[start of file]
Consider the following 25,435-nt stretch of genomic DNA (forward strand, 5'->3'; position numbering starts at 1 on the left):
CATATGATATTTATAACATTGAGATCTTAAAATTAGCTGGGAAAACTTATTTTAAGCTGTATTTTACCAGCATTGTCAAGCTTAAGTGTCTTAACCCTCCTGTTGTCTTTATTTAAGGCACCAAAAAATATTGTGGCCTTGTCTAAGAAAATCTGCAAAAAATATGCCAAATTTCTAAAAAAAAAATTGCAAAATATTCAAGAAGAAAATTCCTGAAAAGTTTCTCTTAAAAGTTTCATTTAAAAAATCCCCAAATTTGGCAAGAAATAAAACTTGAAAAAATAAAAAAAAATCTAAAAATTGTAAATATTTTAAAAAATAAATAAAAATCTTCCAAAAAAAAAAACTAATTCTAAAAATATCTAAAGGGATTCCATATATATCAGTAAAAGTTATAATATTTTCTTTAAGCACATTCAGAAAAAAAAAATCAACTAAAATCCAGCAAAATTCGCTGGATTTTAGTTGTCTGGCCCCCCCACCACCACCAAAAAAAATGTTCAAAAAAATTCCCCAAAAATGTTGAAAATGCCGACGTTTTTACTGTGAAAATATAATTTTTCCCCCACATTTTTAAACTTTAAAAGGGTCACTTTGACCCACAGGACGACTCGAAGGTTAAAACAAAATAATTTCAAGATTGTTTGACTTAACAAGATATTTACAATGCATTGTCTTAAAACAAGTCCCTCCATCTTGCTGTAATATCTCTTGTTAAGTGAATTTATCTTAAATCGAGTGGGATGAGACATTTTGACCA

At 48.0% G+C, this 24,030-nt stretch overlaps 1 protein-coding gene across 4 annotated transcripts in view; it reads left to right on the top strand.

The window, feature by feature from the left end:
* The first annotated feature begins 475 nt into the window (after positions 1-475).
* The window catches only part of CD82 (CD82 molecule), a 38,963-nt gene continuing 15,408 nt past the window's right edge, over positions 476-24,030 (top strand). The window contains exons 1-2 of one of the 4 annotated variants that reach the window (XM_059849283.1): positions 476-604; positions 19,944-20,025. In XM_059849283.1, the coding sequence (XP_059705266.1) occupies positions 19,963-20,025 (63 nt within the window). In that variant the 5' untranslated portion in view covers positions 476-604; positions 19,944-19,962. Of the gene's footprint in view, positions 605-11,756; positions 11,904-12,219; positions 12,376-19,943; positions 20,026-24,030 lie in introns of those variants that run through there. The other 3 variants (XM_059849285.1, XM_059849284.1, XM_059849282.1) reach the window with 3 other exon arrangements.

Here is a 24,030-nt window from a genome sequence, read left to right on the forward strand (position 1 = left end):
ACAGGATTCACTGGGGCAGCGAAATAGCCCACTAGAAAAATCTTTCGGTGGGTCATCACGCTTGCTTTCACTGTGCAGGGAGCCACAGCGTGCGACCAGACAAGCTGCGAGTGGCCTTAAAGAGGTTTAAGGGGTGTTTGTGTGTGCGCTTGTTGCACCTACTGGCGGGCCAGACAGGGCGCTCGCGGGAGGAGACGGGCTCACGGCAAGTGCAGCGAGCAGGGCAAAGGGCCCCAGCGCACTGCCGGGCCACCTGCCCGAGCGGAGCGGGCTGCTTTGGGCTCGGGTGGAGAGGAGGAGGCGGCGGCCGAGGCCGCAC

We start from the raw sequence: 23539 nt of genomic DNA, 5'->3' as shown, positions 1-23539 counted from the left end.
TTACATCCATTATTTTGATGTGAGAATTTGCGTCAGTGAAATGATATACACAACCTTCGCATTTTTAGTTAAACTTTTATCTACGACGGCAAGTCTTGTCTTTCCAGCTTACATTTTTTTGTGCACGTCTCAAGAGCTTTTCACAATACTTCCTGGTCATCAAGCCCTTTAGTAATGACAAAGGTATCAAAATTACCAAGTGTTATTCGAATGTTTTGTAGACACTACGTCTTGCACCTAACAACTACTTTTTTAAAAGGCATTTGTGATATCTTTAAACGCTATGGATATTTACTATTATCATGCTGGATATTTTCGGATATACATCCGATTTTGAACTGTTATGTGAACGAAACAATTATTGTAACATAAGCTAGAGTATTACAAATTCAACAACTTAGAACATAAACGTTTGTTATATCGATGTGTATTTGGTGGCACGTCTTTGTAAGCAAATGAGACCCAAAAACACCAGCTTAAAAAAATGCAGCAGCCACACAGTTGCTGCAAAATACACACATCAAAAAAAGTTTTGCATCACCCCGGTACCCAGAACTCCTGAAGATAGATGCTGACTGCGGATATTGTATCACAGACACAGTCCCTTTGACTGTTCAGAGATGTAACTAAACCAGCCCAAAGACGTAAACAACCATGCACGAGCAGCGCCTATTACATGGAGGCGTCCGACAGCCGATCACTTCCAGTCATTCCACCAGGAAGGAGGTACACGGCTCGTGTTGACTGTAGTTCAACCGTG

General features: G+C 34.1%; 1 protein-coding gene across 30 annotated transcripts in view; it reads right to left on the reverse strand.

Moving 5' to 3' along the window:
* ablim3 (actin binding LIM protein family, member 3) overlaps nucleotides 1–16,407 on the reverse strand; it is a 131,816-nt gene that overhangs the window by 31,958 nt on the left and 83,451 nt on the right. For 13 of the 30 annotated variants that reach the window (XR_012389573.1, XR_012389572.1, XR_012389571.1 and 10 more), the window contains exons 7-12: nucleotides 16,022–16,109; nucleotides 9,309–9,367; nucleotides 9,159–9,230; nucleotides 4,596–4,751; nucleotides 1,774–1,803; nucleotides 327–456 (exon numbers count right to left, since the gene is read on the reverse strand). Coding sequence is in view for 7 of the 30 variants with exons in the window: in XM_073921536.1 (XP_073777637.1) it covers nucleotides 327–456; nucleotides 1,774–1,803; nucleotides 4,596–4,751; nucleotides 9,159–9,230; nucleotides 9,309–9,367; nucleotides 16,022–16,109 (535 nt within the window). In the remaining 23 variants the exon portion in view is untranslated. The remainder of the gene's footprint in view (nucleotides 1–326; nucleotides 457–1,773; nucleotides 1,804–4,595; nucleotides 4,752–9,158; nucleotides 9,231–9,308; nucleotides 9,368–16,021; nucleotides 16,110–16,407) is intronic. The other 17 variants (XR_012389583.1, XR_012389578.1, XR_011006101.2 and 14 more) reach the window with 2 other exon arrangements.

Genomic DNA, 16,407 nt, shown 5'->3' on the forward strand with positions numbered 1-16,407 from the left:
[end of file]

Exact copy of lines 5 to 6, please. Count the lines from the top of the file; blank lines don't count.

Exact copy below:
* The first annotated feature begins 475 nt into the window (after positions 1-475).
* The window catches only part of CD82 (CD82 molecule), a 38,963-nt gene continuing 15,408 nt past the window's right edge, over positions 476-24,030 (top strand). The window contains exons 1-2 of one of the 4 annotated variants that reach the window (XM_059849283.1): positions 476-604; positions 19,944-20,025. In XM_059849283.1, the coding sequence (XP_059705266.1) occupies positions 19,963-20,025 (63 nt within the window). In that variant the 5' untranslated portion in view covers positions 476-604; positions 19,944-19,962. Of the gene's footprint in view, positions 605-11,756; positions 11,904-12,219; positions 12,376-19,943; positions 20,026-24,030 lie in introns of those variants that run through there. The other 3 variants (XM_059849285.1, XM_059849284.1, XM_059849282.1) reach the window with 3 other exon arrangements.